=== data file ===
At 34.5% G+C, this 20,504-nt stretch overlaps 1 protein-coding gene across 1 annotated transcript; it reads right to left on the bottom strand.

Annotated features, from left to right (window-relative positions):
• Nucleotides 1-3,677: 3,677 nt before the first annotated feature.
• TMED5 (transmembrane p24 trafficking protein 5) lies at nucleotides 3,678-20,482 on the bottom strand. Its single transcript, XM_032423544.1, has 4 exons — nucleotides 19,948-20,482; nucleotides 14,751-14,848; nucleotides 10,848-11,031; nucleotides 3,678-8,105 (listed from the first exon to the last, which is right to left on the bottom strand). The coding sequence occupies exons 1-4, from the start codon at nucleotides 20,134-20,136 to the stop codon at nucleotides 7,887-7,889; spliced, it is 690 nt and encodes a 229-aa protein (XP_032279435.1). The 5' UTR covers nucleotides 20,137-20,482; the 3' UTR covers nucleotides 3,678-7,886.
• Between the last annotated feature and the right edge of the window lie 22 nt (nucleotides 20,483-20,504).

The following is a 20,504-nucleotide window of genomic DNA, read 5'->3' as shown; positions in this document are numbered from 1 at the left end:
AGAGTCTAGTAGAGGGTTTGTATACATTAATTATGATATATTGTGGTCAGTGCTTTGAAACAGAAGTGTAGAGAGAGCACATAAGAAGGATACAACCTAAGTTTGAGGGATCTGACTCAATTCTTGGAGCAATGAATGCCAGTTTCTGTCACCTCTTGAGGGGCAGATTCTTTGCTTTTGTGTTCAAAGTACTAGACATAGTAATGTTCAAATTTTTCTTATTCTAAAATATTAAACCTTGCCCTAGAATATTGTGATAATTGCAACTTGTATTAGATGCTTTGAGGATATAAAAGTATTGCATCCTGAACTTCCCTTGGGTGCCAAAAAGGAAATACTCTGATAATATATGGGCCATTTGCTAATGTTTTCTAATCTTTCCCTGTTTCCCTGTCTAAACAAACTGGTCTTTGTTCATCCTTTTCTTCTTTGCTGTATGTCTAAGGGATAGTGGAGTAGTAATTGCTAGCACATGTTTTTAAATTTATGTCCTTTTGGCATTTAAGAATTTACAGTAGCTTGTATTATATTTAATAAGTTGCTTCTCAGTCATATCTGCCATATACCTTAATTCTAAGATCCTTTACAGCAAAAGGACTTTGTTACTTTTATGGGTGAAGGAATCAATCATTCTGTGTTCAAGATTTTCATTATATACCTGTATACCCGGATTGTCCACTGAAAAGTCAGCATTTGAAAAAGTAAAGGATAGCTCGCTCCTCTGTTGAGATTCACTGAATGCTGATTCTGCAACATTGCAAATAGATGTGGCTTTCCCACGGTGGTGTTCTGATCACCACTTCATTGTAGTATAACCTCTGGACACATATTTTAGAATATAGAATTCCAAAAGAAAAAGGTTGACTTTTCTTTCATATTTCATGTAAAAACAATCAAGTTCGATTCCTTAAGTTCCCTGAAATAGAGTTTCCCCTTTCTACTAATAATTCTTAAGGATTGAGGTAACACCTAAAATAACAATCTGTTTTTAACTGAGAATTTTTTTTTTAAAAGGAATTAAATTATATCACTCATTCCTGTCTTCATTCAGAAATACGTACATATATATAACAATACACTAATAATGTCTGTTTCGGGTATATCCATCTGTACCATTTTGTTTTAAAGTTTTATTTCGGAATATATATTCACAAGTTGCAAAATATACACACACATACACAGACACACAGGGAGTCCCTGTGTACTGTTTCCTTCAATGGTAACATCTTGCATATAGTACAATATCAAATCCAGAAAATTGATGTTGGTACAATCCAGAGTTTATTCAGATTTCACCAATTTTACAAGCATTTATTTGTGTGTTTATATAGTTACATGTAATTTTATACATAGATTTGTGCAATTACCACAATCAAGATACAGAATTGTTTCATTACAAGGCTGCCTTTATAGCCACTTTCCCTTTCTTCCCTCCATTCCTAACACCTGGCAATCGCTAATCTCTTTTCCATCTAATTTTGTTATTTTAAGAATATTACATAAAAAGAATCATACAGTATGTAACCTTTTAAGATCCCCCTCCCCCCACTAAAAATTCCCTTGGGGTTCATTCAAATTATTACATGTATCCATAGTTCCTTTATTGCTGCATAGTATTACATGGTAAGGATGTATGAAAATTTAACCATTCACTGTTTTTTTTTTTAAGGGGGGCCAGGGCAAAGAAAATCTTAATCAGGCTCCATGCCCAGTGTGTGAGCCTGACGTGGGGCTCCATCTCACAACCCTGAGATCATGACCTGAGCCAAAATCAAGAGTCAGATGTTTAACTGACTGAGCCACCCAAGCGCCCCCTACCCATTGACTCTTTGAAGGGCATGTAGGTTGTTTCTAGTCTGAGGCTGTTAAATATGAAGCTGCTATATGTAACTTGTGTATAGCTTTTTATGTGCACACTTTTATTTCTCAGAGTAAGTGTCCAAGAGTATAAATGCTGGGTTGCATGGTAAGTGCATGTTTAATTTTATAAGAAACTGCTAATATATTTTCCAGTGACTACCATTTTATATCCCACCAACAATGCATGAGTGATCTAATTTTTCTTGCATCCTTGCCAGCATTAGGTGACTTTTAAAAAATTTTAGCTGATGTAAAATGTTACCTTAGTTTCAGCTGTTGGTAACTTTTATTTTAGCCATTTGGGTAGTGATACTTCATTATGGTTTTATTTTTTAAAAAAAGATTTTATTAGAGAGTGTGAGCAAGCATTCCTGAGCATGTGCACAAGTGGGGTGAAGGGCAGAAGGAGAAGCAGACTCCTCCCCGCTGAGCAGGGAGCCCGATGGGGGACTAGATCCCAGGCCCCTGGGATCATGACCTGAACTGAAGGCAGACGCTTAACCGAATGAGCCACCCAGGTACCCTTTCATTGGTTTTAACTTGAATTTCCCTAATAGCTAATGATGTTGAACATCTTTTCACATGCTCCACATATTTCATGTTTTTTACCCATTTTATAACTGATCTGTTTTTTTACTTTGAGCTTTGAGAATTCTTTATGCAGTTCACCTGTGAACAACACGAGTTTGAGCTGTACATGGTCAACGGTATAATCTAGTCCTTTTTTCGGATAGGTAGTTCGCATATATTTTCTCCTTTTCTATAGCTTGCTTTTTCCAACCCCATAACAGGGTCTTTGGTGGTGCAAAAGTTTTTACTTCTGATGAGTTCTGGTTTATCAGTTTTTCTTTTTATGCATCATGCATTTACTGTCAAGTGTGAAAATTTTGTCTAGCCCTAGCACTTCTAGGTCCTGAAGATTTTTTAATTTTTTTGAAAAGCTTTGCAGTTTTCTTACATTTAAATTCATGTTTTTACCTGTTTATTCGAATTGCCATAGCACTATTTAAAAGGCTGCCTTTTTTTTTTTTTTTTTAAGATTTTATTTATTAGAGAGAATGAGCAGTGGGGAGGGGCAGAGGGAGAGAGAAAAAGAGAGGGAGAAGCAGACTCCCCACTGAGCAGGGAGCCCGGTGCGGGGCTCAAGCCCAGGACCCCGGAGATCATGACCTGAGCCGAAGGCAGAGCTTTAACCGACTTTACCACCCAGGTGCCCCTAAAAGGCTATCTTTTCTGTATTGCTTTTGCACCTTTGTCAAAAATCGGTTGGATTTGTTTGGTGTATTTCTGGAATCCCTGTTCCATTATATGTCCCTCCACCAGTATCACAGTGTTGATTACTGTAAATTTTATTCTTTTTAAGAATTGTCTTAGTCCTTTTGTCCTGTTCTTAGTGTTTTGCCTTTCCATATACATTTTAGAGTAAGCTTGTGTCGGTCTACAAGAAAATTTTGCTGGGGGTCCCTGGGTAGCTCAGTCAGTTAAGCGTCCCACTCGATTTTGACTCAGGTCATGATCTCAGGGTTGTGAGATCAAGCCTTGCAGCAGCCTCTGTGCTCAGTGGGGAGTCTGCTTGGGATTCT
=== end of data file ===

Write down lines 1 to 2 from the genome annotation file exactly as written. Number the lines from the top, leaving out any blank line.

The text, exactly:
At 34.5% G+C, this 20,504-nt stretch overlaps 1 protein-coding gene across 1 annotated transcript; it reads right to left on the bottom strand.

Annotated features, from left to right (window-relative positions):